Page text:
The CEO of Umeå Biotech Incubator is one of four nominees for the annual prize as “Best CEO of the Umeå region”
How did you respond when you were told you were nominated?
I was very happy and honored. I have called Umeå my home town for 20 years now, and I love to live and work here. The nomination tells me that my employees and also people outside of Umeå Biotech Incubator appreciate my leadership and our dedication to contribute to growth in our part of Sweden.
Describe yourself breifly – who are you?
I am the CEO of Umeå Biotech Incubator since five years, married to Pål and mother to Elvin and Linnéa. I live in the beautiful village of Röbäck where I get the best of two worlds; closeness to the city center and vast spaces of open landscaape. I started my academic path with a degree in biomedical sciences at Umeå University with the goal of becoming a researcher. But along the way I realized that my interests were leaning more towards business, and I chose to study a number of courses related to entrepreneurship at the School of Economics before leaving the university.
During my final years at uni, I began to work with Eva Grahn Håkansson at Essum. Eva saw something in me, and I was eventually recruited to Probac when the company started in 2005. When I was on leave with my second child, Umeå Biotech Incubator announced a vacancy for the position as CEO. I grabbed the opportunity and applied – something I have never regretted. In my current role, I get the opportunity to build business and see people grow which is the best thing I know.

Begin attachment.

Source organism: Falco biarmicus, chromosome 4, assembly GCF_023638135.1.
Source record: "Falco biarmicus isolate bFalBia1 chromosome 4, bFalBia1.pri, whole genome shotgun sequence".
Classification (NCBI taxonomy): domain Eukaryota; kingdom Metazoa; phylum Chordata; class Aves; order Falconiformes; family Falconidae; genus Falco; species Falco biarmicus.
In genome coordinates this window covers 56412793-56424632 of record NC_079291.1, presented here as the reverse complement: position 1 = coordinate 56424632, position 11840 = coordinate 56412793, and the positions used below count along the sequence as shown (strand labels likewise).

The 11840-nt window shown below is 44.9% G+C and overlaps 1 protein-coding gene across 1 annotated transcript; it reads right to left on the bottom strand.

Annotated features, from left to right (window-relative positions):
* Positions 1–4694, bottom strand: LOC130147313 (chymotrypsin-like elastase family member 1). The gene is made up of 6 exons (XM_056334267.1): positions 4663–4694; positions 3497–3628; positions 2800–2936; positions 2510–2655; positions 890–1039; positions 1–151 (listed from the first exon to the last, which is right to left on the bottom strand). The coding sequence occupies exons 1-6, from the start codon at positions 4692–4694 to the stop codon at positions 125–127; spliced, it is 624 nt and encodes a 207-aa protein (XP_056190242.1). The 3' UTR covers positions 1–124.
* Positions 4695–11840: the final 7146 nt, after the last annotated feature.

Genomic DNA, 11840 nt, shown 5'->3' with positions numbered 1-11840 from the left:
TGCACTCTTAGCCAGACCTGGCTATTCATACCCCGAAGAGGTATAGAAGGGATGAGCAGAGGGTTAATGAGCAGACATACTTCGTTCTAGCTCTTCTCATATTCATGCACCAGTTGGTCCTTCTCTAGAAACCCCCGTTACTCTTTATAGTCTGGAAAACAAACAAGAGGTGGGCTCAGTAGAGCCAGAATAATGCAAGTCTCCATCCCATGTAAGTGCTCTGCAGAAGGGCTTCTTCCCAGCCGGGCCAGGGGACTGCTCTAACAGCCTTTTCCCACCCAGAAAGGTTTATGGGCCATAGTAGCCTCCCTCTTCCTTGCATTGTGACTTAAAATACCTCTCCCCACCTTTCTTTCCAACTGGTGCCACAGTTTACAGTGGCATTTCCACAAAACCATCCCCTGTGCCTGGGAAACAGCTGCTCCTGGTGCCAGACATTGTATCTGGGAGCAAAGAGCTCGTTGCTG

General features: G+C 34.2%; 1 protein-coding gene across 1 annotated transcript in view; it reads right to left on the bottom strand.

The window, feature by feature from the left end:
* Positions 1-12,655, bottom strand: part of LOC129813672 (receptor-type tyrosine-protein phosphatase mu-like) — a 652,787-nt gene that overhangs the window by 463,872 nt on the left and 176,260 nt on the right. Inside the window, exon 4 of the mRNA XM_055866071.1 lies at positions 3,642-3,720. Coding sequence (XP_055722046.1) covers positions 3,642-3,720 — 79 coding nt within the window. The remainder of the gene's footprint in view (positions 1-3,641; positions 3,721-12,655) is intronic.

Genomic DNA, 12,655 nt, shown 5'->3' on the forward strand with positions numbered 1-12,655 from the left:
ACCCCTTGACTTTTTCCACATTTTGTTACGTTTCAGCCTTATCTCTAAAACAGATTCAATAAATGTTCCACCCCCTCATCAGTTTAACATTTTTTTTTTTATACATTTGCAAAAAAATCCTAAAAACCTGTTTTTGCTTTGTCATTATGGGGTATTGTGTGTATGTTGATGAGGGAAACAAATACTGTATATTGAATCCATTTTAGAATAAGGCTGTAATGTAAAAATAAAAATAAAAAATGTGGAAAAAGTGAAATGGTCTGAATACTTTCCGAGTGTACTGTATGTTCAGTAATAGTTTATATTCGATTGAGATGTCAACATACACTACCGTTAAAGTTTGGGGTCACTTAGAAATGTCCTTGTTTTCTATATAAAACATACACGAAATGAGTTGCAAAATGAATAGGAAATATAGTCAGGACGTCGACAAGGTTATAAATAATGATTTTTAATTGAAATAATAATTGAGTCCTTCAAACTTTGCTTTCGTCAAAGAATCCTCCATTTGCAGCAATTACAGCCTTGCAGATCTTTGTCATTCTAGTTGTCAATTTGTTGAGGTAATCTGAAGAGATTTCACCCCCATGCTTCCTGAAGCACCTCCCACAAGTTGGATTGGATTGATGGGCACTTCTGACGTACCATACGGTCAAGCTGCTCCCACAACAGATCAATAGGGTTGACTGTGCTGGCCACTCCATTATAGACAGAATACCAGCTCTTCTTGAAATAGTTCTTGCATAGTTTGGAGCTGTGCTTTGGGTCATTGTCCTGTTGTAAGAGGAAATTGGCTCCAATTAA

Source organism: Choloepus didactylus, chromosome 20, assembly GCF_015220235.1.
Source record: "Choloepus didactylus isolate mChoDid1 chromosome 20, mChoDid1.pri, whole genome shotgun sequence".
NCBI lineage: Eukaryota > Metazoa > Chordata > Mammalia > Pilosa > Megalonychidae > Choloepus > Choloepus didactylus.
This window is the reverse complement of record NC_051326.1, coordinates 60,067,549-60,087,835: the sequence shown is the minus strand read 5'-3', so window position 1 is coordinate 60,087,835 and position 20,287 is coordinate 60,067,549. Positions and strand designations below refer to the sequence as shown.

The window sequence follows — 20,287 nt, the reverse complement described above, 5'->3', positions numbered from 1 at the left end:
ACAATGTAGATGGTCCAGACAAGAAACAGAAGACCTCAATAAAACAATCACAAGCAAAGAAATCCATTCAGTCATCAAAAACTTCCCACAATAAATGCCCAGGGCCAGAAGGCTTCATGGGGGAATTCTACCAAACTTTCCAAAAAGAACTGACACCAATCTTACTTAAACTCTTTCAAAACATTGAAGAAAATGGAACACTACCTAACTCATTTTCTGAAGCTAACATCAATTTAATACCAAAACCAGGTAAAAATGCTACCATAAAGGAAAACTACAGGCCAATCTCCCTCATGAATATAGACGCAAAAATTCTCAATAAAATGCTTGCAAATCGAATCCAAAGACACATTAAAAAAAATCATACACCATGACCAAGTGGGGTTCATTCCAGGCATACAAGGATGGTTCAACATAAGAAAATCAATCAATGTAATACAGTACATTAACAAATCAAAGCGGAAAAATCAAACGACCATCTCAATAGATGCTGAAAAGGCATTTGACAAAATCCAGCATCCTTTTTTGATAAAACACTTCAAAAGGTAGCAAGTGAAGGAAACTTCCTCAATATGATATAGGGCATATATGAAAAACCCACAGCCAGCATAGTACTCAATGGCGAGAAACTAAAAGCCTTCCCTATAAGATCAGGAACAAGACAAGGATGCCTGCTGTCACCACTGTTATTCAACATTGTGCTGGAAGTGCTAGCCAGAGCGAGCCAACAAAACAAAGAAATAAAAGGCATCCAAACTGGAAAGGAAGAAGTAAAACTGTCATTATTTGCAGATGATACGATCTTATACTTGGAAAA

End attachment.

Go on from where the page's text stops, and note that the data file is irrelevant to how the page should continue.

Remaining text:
What is the most important aspect of leadership according to you?
My role as a leader is to create the conditions required for my employees to perform and develop in the best possible way. I want my employees to get positive energy from their work and to feel that we are achieving our set goals as a team.
I have a very clear and straightforward approach when communicating and by using clear job descriptions, I create frameworks for my employees so that they can work independently. Finally, I want to create an open and tolerant workplace where everyone feels welcome and valued.
What is the biggest challenge in your industry?
The biggest challenge for Umeå regarding life sciences is that we have a university with great potential and excellent research – but we lack a local business community with experienced people from the industry.
Our vision is that UBI will create the right conditions required for life science companies, making them attract both capital and human resources, so they can stay and grow in Umeå and Västerbotten. In this way the region will organically build a local business community with flourishing life science companies.
What do you do in your spare time?
In my spare time, I enjoy spending time with my family. We put a lot of effort into the maintenance of our house. When we are on vacation, I love to head to our mountain cabin in Stora Blåsjön. To take the cross country skis out on the mountain a sunny day, or ski downhill with the kids is the most relaxing thing I can think of.
Tell us something about yourself that no one knows about?
I love to meet new people and consider strangers friends I have not yet gotten to know. One of the reasons behind me developing extroverted qualities can be attributed to my dyslexia. I learn new things by listening and discussing. To me, my dyslexia is one of my biggest strengths, and I hope that by being open about living with dyslexia, I can inspire others to dare more, and chase after their dreams, despite having difficulties with reading.
Read about earlier prizes awarded to Jennie Ekbeck and Umeå biotech Incubator
Text: Original text by Elin Olsson in Västerbotten-kuriren, VK24. Translation to English by Carolina Hawranek.
Photos: Malin Grönborg